This is a guest post by Atlanta magazine intern Amanda Wolkin, a rising junior at the University of Pennsylvania and a former opinion columnist for the Daily Pennsylvanian:
The University of Georgia’s 119-year-old newspaper, the Red & Black, has made national news for the second time this summer—but this time, for a good reason.
The satirical(ish) op-ed about achieving that coveted M.R.S. degree has all but been forgotten now that the newspaper has suddenly lost its editorial and production backbone. A mass walkout of students Wednesday following a series of bureaucratic decisions has turned the largest college newspaper in Georgia on its head.
And, as a former high school classmate of ex-editor-in-chief Polina Marinova and fellow student journalist, I could not be prouder.
According to Marinova, the changes began accumulating over the summer. In an effort to provide students with more resources and guidance, the newspaper recently hired more than ten industry professionals. Soon, as Marinova noted in her formal letter of resignation, this student-run newspaper started feeling “serious pressure from people who were not students.”
The ticking time bomb combusted Wednesday when Marinova received a draft of a memo, titled “Expectations of Editorial Director at The Red & Black,” that would make any student of Journalism 101 cringe. In addition to outlawing sarcasm and foreign language in headlines, the editorial director, whose title was changed from editorial advisor in an email from the head of UGA’s journalism department on August 6, would see and correct “poor quality” articles before they were published.
With industry professionals holding veto power, how can student journalists possibly learn from their mistakes? Not every (or any) article I’ve written has been a pristine journalistic masterpiece, but it’s through my errors and my feedback that I’m beginning to grow.
Marinova, after hearing about the changes from the editorial director, consulted the publisher before deciding to resign. After meeting with her fellow editors and discussing the newspaper’s upcoming changes and her resignation, they each left—movie-style—with her one by one.
The blogosphere quickly became the battlefield as the former Red & Black staff turned to social media. The “Red and Dead” Twitter page has more than 3,500 followers, despite the page being shut down by Twitter for several hours because, thanks to its rapid following, it looked like spam. Former staff members also have been posting updates via their Facebook page and WordPress site, which was supplied by the Student Press Law Center.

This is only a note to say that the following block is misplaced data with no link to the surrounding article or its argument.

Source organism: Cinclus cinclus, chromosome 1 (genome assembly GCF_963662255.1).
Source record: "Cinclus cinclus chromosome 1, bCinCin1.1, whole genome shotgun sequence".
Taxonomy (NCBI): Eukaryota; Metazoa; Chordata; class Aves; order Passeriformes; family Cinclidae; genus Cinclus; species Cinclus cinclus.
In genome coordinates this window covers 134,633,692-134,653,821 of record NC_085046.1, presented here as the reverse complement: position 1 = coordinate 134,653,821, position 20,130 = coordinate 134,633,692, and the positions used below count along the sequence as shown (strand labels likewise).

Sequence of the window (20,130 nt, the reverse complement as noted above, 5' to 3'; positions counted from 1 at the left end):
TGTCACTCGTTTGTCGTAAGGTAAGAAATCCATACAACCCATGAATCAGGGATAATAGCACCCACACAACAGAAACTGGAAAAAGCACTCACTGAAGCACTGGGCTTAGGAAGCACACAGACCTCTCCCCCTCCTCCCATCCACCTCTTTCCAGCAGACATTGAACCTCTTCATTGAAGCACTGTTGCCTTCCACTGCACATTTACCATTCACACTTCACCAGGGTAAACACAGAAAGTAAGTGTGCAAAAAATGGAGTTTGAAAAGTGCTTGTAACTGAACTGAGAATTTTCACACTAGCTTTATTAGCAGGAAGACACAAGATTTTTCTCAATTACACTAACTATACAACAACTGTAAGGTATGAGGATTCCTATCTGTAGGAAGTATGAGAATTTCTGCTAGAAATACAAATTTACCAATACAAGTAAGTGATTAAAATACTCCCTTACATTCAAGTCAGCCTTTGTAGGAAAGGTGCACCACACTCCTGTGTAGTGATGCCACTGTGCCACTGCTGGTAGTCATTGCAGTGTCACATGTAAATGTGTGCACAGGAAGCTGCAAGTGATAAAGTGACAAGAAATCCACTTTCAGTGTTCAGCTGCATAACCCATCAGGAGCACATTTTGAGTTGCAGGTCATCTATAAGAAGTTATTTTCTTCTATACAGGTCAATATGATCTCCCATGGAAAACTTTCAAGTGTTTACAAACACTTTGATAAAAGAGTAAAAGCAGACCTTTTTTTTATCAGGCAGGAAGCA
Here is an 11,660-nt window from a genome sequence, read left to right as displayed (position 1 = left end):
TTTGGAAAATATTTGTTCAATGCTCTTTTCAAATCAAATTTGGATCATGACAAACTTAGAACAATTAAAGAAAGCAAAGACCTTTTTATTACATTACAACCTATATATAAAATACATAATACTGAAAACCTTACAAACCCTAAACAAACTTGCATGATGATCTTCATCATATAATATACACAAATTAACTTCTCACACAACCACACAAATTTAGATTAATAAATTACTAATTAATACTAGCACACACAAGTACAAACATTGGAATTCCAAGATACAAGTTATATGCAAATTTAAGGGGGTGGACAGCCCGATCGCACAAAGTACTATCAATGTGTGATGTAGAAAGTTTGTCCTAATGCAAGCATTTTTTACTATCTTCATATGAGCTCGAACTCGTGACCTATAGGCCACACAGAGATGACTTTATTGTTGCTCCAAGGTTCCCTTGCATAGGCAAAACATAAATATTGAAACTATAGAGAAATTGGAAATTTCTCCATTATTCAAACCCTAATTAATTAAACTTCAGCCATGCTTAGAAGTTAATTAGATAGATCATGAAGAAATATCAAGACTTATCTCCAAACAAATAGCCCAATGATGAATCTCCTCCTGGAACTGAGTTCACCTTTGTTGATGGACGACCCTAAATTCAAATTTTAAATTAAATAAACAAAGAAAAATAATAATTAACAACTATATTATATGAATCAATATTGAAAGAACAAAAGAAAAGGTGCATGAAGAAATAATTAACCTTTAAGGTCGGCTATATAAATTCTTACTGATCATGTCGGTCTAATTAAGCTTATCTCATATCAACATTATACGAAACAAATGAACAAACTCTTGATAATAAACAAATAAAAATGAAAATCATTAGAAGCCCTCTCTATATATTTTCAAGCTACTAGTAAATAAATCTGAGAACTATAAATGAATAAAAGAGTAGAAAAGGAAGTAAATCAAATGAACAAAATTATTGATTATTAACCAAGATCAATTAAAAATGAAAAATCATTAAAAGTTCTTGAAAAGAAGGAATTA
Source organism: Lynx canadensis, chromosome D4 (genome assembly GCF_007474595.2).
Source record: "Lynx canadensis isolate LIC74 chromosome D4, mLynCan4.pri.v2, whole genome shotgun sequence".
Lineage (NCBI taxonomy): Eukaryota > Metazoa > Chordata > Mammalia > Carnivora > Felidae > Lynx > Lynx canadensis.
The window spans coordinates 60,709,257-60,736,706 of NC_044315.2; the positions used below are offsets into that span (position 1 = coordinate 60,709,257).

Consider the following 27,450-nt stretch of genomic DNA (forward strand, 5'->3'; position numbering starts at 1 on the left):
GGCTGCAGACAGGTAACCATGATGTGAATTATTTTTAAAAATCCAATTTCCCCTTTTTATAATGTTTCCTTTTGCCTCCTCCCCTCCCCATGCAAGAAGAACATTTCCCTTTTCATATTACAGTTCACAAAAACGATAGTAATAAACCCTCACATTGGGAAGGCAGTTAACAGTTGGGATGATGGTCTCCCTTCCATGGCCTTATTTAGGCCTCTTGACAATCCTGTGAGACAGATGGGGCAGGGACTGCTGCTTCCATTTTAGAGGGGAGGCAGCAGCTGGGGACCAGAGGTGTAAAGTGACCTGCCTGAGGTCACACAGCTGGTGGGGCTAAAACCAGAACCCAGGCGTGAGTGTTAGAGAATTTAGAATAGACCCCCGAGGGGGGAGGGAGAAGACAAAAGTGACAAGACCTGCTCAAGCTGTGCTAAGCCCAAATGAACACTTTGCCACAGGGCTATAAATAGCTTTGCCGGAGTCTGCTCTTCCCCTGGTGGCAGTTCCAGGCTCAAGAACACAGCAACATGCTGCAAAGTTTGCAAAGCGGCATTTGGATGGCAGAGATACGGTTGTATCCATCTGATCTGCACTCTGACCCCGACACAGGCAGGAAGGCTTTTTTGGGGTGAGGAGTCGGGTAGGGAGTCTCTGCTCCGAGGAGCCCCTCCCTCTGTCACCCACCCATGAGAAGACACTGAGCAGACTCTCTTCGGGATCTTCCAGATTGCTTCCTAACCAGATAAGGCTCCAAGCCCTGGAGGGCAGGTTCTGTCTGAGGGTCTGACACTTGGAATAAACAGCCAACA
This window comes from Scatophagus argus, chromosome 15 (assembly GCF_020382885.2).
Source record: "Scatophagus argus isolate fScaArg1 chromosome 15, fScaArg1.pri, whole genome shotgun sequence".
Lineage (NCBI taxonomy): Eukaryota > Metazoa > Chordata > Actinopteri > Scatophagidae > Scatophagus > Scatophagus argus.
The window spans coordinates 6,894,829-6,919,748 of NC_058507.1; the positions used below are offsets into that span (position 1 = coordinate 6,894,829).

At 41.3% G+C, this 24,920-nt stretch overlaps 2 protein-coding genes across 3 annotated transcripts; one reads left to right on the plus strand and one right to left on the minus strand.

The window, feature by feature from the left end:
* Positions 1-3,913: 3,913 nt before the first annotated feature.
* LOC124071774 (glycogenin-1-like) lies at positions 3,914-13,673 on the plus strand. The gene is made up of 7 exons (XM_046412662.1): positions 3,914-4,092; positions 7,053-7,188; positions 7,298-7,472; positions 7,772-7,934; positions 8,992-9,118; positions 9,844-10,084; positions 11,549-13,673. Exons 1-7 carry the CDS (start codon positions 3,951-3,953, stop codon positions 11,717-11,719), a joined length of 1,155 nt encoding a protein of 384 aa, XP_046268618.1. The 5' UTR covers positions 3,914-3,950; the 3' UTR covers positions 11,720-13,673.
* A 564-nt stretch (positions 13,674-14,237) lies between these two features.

While publisher Harry Montevideo blamed the incident on a “miscommunication” in a statement posted on the Red & Black website, that seems much too easy of an explanation for an entire student editorial board to desert the positions they spent so long trying to obtain. Marinova, a current senior, had been working toward her position her entire collegiate career.
I reached out to a local member of the Red & Black’s board of directors, Alexis Scott of the Atlanta Daily World, but she declined to comment.
A meeting was held yesterday afternoon between former editors, Montevideo, and a Red & Black board member. While it was off the record, I can only infer that the meeting did not go well, as Marinova said she did not see foresee herself returning to the Red & Black unless significant changes are made, including increased student input, no prior review of the paper from the editorial director, and the removal of Ed Stamper, the man behind the memo, from the board of directors. For now, she and other editors are continuing to report—independently. The Red and Dead began posting stories, including a sports article, opinion column, and music review, early this morning.
“I cannot speak for everyone who resigned and what they plan to do, but I can say we all love journalism too much to give it up, and we love it too much to stay under these conditions,” said Marinova.
These intrepid journalists should be applauded for setting a standard of what is—and is not—acceptable for fellow student journalists, like myself. It is unfair, unethical, and unprofessional for the student voice of a self-proclaimed “independent student newspaper” to be compromised by professionals.